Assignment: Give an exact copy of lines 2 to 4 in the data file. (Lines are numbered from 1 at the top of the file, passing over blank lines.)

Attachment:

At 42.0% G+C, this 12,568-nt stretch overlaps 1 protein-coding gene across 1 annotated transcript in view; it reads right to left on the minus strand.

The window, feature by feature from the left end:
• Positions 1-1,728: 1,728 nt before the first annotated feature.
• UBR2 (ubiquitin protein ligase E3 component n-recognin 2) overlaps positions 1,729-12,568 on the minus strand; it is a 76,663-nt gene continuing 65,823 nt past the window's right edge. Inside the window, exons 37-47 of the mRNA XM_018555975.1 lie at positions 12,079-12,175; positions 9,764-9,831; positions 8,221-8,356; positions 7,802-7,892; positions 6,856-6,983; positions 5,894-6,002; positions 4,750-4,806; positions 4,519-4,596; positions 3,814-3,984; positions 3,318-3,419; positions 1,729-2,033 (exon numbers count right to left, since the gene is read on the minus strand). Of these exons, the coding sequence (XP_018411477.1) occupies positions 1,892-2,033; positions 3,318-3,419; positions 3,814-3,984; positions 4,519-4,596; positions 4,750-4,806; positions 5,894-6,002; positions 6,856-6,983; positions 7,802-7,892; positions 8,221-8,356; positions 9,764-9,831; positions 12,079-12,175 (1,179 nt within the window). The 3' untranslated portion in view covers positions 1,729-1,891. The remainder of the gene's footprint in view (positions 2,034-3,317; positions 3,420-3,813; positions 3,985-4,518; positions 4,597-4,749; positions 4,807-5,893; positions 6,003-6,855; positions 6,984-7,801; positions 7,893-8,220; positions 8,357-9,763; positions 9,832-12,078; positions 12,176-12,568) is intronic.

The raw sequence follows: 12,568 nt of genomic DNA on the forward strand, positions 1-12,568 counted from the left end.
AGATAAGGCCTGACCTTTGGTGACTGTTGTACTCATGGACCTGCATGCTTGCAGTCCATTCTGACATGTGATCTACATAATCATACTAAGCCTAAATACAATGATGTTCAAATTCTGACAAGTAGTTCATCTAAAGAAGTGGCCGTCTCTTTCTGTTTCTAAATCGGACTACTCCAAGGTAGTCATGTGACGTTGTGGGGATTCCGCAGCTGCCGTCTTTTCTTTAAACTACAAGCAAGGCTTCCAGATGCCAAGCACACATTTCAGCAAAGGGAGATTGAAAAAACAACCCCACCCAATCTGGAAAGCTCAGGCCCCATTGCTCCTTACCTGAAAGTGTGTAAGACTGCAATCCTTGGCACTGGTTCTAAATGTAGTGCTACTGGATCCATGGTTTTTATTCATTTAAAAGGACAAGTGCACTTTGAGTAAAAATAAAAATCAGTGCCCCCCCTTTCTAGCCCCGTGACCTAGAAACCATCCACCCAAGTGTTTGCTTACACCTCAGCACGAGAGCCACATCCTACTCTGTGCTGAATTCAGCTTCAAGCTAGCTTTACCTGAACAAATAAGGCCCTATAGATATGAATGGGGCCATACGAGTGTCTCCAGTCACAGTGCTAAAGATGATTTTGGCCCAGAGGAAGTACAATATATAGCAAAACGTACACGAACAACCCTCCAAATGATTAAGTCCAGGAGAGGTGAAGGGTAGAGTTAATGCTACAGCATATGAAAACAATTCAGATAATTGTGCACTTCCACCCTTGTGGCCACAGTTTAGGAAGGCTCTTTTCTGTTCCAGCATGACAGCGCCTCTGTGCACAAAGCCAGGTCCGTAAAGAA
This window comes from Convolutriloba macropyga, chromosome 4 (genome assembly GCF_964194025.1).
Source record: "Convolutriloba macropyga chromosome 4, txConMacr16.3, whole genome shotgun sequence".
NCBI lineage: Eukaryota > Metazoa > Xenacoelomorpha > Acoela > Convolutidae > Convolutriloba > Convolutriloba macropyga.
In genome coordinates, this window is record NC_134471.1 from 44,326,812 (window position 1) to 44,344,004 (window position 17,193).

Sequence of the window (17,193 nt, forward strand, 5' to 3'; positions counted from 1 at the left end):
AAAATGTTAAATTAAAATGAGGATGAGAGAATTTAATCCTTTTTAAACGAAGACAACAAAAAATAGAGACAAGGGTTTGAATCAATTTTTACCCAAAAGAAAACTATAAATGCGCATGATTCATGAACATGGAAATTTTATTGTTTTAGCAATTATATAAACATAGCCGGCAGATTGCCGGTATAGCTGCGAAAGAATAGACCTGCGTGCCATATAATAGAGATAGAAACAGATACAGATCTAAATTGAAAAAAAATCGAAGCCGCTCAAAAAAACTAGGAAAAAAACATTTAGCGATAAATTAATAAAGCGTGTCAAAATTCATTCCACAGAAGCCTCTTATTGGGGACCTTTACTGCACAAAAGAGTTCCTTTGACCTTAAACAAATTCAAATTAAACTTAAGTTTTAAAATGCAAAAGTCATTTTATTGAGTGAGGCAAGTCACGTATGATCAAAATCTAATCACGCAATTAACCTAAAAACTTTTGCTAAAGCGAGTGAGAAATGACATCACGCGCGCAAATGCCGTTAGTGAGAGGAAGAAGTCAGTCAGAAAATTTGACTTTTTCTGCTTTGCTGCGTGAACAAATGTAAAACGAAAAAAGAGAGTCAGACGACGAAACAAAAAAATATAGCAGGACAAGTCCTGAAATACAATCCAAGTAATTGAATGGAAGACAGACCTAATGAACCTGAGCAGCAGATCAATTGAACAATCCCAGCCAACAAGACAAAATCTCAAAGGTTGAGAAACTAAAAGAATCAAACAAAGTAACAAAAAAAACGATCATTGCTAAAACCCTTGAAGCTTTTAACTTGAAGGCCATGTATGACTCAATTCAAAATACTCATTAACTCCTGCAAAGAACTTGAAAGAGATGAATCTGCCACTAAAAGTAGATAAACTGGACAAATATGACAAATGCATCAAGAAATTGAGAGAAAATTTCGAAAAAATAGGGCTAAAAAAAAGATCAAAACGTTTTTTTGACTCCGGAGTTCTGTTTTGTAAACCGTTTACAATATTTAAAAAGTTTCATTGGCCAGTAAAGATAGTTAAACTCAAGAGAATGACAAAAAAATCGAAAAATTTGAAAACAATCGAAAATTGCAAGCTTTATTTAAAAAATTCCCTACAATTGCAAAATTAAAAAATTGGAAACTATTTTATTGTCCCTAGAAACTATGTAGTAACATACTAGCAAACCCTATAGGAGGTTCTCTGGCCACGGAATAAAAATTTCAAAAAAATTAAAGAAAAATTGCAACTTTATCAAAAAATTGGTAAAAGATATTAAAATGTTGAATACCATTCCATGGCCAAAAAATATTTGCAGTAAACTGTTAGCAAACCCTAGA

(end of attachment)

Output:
The window, feature by feature from the left end:
• Positions 1-1,728: 1,728 nt before the first annotated feature.
• UBR2 (ubiquitin protein ligase E3 component n-recognin 2) overlaps positions 1,729-12,568 on the minus strand; it is a 76,663-nt gene continuing 65,823 nt past the window's right edge. Inside the window, exons 37-47 of the mRNA XM_018555975.1 lie at positions 12,079-12,175; positions 9,764-9,831; positions 8,221-8,356; positions 7,802-7,892; positions 6,856-6,983; positions 5,894-6,002; positions 4,750-4,806; positions 4,519-4,596; positions 3,814-3,984; positions 3,318-3,419; positions 1,729-2,033 (exon numbers count right to left, since the gene is read on the minus strand). Of these exons, the coding sequence (XP_018411477.1) occupies positions 1,892-2,033; positions 3,318-3,419; positions 3,814-3,984; positions 4,519-4,596; positions 4,750-4,806; positions 5,894-6,002; positions 6,856-6,983; positions 7,802-7,892; positions 8,221-8,356; positions 9,764-9,831; positions 12,079-12,175 (1,179 nt within the window). The 3' untranslated portion in view covers positions 1,729-1,891. The remainder of the gene's footprint in view (positions 2,034-3,317; positions 3,420-3,813; positions 3,985-4,518; positions 4,597-4,749; positions 4,807-5,893; positions 6,003-6,855; positions 6,984-7,801; positions 7,893-8,220; positions 8,357-9,763; positions 9,832-12,078; positions 12,176-12,568) is intronic.